Three of the city’s most high-profile commercial properties are expected to get hit with tax bills of more than $50 million next year, according to preliminary assessments released yesterday by the Department of Finance.
The GM Building at 767 Fifth Avenue – which, after a sale of a 40 percent stake for $1.4 billion last year became the country’s most valuable office property – will see its tax bill jump to $59.2 million, the highest in the city. Though the GM Building was valued at $3.4 billion after the sale, the city-assessed market value of the building is only $1.57 billion, according to a report from the New York Post.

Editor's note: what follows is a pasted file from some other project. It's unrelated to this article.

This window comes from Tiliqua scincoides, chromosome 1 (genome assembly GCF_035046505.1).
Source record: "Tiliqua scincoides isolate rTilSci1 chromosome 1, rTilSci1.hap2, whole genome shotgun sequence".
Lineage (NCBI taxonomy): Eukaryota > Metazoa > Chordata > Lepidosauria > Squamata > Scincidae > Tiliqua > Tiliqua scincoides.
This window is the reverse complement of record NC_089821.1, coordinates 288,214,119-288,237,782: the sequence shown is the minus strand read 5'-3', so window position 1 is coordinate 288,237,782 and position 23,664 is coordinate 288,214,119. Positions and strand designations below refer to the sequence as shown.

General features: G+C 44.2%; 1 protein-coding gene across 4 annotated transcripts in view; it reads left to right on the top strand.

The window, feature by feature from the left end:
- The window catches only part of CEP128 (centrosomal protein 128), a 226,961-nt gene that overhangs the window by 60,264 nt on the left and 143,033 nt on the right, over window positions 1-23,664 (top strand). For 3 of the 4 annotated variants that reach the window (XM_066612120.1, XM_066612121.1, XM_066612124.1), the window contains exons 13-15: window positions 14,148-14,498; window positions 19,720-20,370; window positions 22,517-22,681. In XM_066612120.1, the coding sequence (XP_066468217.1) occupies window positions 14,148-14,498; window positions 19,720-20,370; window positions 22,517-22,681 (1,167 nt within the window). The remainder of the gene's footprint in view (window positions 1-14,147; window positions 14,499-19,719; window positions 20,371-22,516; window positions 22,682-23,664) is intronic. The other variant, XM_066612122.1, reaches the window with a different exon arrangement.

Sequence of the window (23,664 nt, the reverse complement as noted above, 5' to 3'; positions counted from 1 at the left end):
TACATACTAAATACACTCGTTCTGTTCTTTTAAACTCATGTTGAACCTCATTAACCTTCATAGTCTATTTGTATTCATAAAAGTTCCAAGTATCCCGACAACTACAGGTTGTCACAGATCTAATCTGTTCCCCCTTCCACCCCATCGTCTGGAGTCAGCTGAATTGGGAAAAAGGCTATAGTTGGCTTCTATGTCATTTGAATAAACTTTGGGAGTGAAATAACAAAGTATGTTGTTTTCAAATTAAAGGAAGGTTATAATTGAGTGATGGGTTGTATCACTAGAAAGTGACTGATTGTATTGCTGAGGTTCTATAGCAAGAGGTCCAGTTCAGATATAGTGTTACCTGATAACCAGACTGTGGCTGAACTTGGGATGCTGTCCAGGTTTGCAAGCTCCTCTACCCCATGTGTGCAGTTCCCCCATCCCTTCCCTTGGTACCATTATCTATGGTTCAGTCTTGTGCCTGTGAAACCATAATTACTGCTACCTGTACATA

Hulking Stuyvesant Town-Peter Cooper Village in the East Village and the Time Warner Center at Columbus Circle will also pay north of $50 million in property taxes, according to the Post. The MetLife Building at 200 Park Avenue and the McGraw-Hill Building at 1221 Avenue of the Americas will each pay more than $40 million, while Google’s New York headquarters at 111 Eighth Avenue will pay at least $30 million, according to the paper.
Google’s building saw the greatest jump in so-called market value for the 2014 tax year, according to The Real Deal’s analysis of Department of Finance tax assessments. [NYP] – Hiten Samtani